How does nutrition affect pancreatic cancer?
November 19, 2015
The first Thursday of each month, I spend my evening online with physicians, dietitians, and curious people from across the country to discuss insights and facts about pancreatic cancer. We participate in the #PancSM Twitter chat to help increase awareness about risk factors, symptoms, and treatment options.
The November chat for Pancreatic Cancer Awareness Month 2015 focused on nutrition and pancreatic cancer. In case you missed the chat last week, here’s a recap of the bigger questions we discussed and the answers provided by local and national experts.
Can nutrition play a role in the development of pancreatic cancer?
Although nutrition is critical, there is no clear evidence that poor nutrition causes pancreatic cancer. But diet can play a significant role after diagnosis. Nutrition is important for general health and can make a difference in how the body reacts to any insult, including cancer. There’s no miracle diet for cancer.
A lifetime of poor nutrition and inactivity can lead to obesity, which is a known risk factor for pancreatic cancer. Pancreatic cancer can cause weight loss and/or cachexia, which is a weakening of muscle tissue due to chronic illness. However, weight loss doesn’t cause pancreatic cancer.
Heavy alcohol use can cause chronic pancreatitis and cirrhosis, which can lead to pancreatic cancer. Chronic inflammation in any organ can lead to cancer – pancreas inflammation is no different.
Nutrition gives patients and caregivers a sense of control in a time where they have little control. It’s one of the few things that a patient can do for themselves in the midst of a difficult diagnosis.
How can patients diagnosed with pancreatic cancer optimize nutrition in the midst of symptoms?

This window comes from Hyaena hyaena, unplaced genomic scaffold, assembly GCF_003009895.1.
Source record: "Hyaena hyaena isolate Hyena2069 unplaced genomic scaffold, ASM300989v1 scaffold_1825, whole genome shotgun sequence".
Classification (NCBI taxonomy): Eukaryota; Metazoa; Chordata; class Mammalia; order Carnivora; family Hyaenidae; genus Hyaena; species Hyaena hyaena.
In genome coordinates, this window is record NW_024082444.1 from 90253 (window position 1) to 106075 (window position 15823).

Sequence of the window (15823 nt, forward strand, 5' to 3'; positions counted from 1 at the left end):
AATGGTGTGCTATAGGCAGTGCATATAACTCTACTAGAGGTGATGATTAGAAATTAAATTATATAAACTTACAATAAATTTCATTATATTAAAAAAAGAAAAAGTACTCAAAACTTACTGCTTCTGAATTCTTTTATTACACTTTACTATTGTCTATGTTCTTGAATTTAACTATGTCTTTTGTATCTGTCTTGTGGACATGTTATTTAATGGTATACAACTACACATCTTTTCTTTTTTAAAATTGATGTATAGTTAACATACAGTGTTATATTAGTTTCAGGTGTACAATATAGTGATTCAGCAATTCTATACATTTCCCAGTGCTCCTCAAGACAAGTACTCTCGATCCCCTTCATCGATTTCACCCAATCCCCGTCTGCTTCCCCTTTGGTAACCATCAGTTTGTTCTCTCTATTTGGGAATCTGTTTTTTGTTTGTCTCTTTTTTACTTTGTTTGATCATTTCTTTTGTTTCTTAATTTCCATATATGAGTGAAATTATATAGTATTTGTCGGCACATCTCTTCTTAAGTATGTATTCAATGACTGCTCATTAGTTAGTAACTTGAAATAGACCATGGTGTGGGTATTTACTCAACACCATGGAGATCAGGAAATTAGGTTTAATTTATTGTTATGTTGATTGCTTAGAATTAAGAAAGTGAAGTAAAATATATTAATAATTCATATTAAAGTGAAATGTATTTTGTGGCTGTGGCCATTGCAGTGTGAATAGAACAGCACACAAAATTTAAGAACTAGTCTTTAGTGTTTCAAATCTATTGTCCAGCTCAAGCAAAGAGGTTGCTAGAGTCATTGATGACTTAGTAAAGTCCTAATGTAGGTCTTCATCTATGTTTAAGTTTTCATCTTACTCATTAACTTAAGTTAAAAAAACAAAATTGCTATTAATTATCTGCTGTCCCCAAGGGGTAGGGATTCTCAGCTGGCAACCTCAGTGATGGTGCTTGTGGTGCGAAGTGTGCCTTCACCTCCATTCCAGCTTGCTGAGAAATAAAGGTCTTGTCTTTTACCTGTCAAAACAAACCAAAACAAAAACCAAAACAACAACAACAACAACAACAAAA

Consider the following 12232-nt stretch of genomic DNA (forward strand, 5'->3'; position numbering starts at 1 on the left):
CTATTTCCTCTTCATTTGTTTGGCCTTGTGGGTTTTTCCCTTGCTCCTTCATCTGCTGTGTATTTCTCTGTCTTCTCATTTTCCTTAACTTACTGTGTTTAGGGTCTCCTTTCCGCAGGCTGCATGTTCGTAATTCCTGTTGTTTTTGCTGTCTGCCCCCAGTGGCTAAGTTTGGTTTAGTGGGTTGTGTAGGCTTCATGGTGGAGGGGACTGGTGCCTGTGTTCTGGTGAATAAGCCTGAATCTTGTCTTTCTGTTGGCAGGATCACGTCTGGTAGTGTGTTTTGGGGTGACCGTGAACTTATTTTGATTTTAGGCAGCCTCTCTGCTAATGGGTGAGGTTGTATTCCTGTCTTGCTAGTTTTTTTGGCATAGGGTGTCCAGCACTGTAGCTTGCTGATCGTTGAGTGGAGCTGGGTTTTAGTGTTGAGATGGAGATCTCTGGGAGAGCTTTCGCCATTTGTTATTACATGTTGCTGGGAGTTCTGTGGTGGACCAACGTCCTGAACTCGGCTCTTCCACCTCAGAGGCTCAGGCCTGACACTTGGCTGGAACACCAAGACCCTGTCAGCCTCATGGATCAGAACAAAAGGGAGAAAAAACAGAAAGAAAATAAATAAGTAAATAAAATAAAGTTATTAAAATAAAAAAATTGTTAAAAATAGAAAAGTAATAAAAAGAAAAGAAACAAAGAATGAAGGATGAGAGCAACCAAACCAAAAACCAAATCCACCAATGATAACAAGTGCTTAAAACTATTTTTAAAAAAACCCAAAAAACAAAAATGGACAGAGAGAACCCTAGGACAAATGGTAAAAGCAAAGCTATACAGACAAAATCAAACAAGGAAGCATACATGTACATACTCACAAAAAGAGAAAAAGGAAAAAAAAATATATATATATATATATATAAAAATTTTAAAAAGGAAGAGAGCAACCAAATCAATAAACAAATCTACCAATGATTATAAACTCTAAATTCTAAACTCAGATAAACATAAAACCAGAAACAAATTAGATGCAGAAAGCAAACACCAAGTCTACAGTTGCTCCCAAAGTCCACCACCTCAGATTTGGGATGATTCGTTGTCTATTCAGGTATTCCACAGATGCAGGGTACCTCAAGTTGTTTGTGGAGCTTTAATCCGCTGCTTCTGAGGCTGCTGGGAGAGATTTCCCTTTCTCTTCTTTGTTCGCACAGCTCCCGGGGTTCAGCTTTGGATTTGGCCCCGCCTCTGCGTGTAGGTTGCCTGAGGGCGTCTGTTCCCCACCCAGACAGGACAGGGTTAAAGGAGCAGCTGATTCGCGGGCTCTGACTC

Many patients with pancreatic cancer face jaundice, worsening diabetes, nausea, and weight loss, which makes it hard to think about nutrition. Nutrition is very important, but recommendations often get lost amid all of a patient’s medical appointments and tests. It can be a relatively easy fix, but often providers don’t think of this early enough.
Make sure to see a cancer center dietitian in addition to discussing nutrition with your doctors. Unfortunately, Medicare often does not cover visits with a dietitian, but some cancer centers and oncologists provide this service for free. This is a big issue – essential care that’s not valued makes it harder to provide that care.
Some patients need slight diet changes to help with side effects. Simple things like frequent, small meals and high nutrition, high protein foods can really help. We always emphasize eating frequent, small meals and not restricting the diet.
The pancreas makes enzymes that digest fatty foods. A tumor can block these enzymes, and sometimes patients need replacements. It’s important for doctors to prescribe enzyme replacement if cancer is compromising pancreatic exocrine functions such as digestion. Many patients benefit greatly with the prescription of pancreatic enzymes.
Both the cancer itself and treatments can alter taste. It’s important to experiment with different foods to see what works. What works for food choices one day may not work the next.